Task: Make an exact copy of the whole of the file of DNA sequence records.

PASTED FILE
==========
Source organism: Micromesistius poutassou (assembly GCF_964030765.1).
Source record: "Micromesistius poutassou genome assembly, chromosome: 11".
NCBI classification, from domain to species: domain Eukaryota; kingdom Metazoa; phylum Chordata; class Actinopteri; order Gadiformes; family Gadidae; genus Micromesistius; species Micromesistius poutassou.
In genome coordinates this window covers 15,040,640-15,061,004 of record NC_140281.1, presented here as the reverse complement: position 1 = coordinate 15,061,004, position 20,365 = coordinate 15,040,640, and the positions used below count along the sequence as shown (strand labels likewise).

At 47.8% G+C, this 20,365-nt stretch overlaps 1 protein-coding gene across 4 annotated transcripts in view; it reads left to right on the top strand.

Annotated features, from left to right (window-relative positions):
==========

Source organism: Micromesistius poutassou (assembly GCF_964030765.1).
Source record: "Micromesistius poutassou genome assembly, chromosome: 11".
NCBI classification, from domain to species: domain Eukaryota; kingdom Metazoa; phylum Chordata; class Actinopteri; order Gadiformes; family Gadidae; genus Micromesistius; species Micromesistius poutassou.
In genome coordinates this window covers 15,040,640-15,061,004 of record NC_140281.1, presented here as the reverse complement: position 1 = coordinate 15,061,004, position 20,365 = coordinate 15,040,640, and the positions used below count along the sequence as shown (strand labels likewise).

At 47.8% G+C, this 20,365-nt stretch overlaps 1 protein-coding gene across 4 annotated transcripts in view; it reads left to right on the top strand.

Annotated features, from left to right (window-relative positions):